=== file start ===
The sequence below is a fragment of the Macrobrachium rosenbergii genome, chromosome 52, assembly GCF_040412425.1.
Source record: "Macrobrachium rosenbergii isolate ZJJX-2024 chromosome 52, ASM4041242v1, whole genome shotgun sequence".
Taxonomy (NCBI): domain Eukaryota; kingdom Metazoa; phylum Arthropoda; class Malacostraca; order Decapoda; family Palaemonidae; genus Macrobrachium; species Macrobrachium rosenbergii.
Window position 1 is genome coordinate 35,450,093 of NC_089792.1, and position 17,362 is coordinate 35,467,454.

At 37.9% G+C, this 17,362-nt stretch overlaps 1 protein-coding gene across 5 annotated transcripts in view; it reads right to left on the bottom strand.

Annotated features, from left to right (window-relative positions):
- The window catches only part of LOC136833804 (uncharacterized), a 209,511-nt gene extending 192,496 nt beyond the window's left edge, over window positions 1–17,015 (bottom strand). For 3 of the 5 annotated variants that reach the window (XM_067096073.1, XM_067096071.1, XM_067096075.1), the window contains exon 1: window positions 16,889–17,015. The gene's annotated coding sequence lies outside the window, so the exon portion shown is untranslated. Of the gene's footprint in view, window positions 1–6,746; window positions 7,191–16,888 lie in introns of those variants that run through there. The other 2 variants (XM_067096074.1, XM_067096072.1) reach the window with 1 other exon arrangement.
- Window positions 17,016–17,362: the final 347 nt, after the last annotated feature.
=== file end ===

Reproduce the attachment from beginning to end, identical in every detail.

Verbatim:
The sequence below is a fragment of the Macrobrachium rosenbergii genome, chromosome 52, assembly GCF_040412425.1.
Source record: "Macrobrachium rosenbergii isolate ZJJX-2024 chromosome 52, ASM4041242v1, whole genome shotgun sequence".
Taxonomy (NCBI): domain Eukaryota; kingdom Metazoa; phylum Arthropoda; class Malacostraca; order Decapoda; family Palaemonidae; genus Macrobrachium; species Macrobrachium rosenbergii.
Window position 1 is genome coordinate 35,450,093 of NC_089792.1, and position 17,362 is coordinate 35,467,454.

At 37.9% G+C, this 17,362-nt stretch overlaps 1 protein-coding gene across 5 annotated transcripts in view; it reads right to left on the bottom strand.

Annotated features, from left to right (window-relative positions):
- The window catches only part of LOC136833804 (uncharacterized), a 209,511-nt gene extending 192,496 nt beyond the window's left edge, over window positions 1–17,015 (bottom strand). For 3 of the 5 annotated variants that reach the window (XM_067096073.1, XM_067096071.1, XM_067096075.1), the window contains exon 1: window positions 16,889–17,015. The gene's annotated coding sequence lies outside the window, so the exon portion shown is untranslated. Of the gene's footprint in view, window positions 1–6,746; window positions 7,191–16,888 lie in introns of those variants that run through there. The other 2 variants (XM_067096074.1, XM_067096072.1) reach the window with 1 other exon arrangement.
- Window positions 17,016–17,362: the final 347 nt, after the last annotated feature.